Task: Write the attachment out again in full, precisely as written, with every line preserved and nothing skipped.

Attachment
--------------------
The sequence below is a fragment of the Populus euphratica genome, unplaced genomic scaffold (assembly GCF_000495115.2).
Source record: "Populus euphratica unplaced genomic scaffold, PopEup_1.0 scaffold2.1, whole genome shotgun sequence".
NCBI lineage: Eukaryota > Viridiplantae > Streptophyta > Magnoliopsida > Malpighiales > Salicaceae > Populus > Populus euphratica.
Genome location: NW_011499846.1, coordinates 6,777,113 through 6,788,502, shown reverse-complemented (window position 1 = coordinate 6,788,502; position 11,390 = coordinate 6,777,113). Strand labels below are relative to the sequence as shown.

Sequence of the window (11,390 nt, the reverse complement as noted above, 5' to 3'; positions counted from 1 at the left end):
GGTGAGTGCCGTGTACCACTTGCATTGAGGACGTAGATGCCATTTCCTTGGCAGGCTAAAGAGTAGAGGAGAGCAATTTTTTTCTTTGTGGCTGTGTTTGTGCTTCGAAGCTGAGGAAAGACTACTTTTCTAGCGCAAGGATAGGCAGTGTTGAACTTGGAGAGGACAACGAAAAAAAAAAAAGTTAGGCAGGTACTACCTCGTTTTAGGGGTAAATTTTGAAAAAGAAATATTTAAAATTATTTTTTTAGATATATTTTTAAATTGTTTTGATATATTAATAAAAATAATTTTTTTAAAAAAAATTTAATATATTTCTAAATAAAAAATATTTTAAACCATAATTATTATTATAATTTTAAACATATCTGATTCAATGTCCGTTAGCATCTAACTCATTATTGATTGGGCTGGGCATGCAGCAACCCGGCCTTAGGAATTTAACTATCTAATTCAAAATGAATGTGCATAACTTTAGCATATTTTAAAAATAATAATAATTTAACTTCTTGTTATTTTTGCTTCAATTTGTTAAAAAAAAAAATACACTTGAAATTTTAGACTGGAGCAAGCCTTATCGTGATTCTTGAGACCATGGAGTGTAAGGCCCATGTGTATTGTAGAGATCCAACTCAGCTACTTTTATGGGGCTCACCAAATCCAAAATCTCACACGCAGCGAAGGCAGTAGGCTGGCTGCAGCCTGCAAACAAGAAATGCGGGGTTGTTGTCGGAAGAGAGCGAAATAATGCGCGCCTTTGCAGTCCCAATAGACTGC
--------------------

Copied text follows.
The sequence below is a fragment of the Populus euphratica genome, unplaced genomic scaffold (assembly GCF_000495115.2).
Source record: "Populus euphratica unplaced genomic scaffold, PopEup_1.0 scaffold2.1, whole genome shotgun sequence".
NCBI lineage: Eukaryota > Viridiplantae > Streptophyta > Magnoliopsida > Malpighiales > Salicaceae > Populus > Populus euphratica.
Genome location: NW_011499846.1, coordinates 6,777,113 through 6,788,502, shown reverse-complemented (window position 1 = coordinate 6,788,502; position 11,390 = coordinate 6,777,113). Strand labels below are relative to the sequence as shown.

Sequence of the window (11,390 nt, the reverse complement as noted above, 5' to 3'; positions counted from 1 at the left end):
GGTGAGTGCCGTGTACCACTTGCATTGAGGACGTAGATGCCATTTCCTTGGCAGGCTAAAGAGTAGAGGAGAGCAATTTTTTTCTTTGTGGCTGTGTTTGTGCTTCGAAGCTGAGGAAAGACTACTTTTCTAGCGCAAGGATAGGCAGTGTTGAACTTGGAGAGGACAACGAAAAAAAAAAAAGTTAGGCAGGTACTACCTCGTTTTAGGGGTAAATTTTGAAAAAGAAATATTTAAAATTATTTTTTTAGATATATTTTTAAATTGTTTTGATATATTAATAAAAATAATTTTTTTAAAAAAAATTTAATATATTTCTAAATAAAAAATATTTTAAACCATAATTATTATTATAATTTTAAACATATCTGATTCAATGTCCGTTAGCATCTAACTCATTATTGATTGGGCTGGGCATGCAGCAACCCGGCCTTAGGAATTTAACTATCTAATTCAAAATGAATGTGCATAACTTTAGCATATTTTAAAAATAATAATAATTTAACTTCTTGTTATTTTTGCTTCAATTTGTTAAAAAAAAAAATACACTTGAAATTTTAGACTGGAGCAAGCCTTATCGTGATTCTTGAGACCATGGAGTGTAAGGCCCATGTGTATTGTAGAGATCCAACTCAGCTACTTTTATGGGGCTCACCAAATCCAAAATCTCACACGCAGCGAAGGCAGTAGGCTGGCTGCAGCCTGCAAACAAGAAATGCGGGGTTGTTGTCGGAAGAGAGCGAAATAATGCGCGCCTTTGCAGTCCCAATAGACTGC